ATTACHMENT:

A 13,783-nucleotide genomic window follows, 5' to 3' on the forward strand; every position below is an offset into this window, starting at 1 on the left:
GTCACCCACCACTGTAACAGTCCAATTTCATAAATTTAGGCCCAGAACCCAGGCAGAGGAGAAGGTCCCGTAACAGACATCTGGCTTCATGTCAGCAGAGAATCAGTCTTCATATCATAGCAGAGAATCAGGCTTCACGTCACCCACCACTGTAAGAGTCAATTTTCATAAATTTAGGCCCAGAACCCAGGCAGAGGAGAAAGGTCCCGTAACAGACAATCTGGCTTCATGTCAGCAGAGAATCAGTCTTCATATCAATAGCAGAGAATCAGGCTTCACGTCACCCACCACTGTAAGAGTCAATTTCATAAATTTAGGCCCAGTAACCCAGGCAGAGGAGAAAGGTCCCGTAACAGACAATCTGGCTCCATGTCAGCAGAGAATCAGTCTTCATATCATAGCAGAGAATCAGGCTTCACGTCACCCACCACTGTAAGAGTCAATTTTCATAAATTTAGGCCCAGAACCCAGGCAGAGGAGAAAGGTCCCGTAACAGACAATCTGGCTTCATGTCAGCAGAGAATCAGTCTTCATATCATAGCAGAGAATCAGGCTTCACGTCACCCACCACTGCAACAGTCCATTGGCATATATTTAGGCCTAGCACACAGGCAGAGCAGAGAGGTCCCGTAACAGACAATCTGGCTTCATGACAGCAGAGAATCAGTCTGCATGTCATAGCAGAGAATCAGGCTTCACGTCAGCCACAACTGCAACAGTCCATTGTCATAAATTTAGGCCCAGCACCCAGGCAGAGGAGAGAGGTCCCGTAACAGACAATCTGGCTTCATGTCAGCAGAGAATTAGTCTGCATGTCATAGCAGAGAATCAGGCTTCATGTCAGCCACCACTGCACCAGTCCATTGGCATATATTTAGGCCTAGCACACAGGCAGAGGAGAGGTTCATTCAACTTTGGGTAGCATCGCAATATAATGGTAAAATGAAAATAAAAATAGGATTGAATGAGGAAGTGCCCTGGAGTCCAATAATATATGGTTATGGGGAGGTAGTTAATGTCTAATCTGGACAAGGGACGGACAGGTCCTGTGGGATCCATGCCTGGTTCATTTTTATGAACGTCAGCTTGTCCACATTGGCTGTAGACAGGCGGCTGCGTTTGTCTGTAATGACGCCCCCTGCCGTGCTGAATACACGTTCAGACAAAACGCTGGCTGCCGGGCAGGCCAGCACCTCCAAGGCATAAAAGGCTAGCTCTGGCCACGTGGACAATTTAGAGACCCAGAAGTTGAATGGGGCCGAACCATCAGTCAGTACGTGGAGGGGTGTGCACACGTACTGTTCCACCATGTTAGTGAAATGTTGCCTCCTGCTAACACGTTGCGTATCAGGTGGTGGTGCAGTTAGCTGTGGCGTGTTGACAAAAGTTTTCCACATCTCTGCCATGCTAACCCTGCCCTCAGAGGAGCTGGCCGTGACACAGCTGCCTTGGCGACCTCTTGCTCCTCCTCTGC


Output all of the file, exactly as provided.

A 13,783-nucleotide genomic window follows, 5' to 3' on the forward strand; every position below is an offset into this window, starting at 1 on the left:
GTCACCCACCACTGTAACAGTCCAATTTCATAAATTTAGGCCCAGAACCCAGGCAGAGGAGAAGGTCCCGTAACAGACATCTGGCTTCATGTCAGCAGAGAATCAGTCTTCATATCATAGCAGAGAATCAGGCTTCACGTCACCCACCACTGTAAGAGTCAATTTTCATAAATTTAGGCCCAGAACCCAGGCAGAGGAGAAAGGTCCCGTAACAGACAATCTGGCTTCATGTCAGCAGAGAATCAGTCTTCATATCAATAGCAGAGAATCAGGCTTCACGTCACCCACCACTGTAAGAGTCAATTTCATAAATTTAGGCCCAGTAACCCAGGCAGAGGAGAAAGGTCCCGTAACAGACAATCTGGCTCCATGTCAGCAGAGAATCAGTCTTCATATCATAGCAGAGAATCAGGCTTCACGTCACCCACCACTGTAAGAGTCAATTTTCATAAATTTAGGCCCAGAACCCAGGCAGAGGAGAAAGGTCCCGTAACAGACAATCTGGCTTCATGTCAGCAGAGAATCAGTCTTCATATCATAGCAGAGAATCAGGCTTCACGTCACCCACCACTGCAACAGTCCATTGGCATATATTTAGGCCTAGCACACAGGCAGAGCAGAGAGGTCCCGTAACAGACAATCTGGCTTCATGACAGCAGAGAATCAGTCTGCATGTCATAGCAGAGAATCAGGCTTCACGTCAGCCACAACTGCAACAGTCCATTGTCATAAATTTAGGCCCAGCACCCAGGCAGAGGAGAGAGGTCCCGTAACAGACAATCTGGCTTCATGTCAGCAGAGAATTAGTCTGCATGTCATAGCAGAGAATCAGGCTTCATGTCAGCCACCACTGCACCAGTCCATTGGCATATATTTAGGCCTAGCACACAGGCAGAGGAGAGGTTCATTCAACTTTGGGTAGCATCGCAATATAATGGTAAAATGAAAATAAAAATAGGATTGAATGAGGAAGTGCCCTGGAGTCCAATAATATATGGTTATGGGGAGGTAGTTAATGTCTAATCTGGACAAGGGACGGACAGGTCCTGTGGGATCCATGCCTGGTTCATTTTTATGAACGTCAGCTTGTCCACATTGGCTGTAGACAGGCGGCTGCGTTTGTCTGTAATGACGCCCCCTGCCGTGCTGAATACACGTTCAGACAAAACGCTGGCTGCCGGGCAGGCCAGCACCTCCAAGGCATAAAAGGCTAGCTCTGGCCACGTGGACAATTTAGAGACCCAGAAGTTGAATGGGGCCGAACCATCAGTCAGTACGTGGAGGGGTGTGCACACGTACTGTTCCACCATGTTAGTGAAATGTTGCCTCCTGCTAACACGTTGCGTATCAGGTGGTGGTGCAGTTAGCTGTGGCGTGTTGACAAAAGTTTTCCACATCTCTGCCATGCTAACCCTGCCCTCAGAGGAGCTGGCCGTGACACAGCTGCCTTGGCGACCTCTTGCTCCTCCTCTGC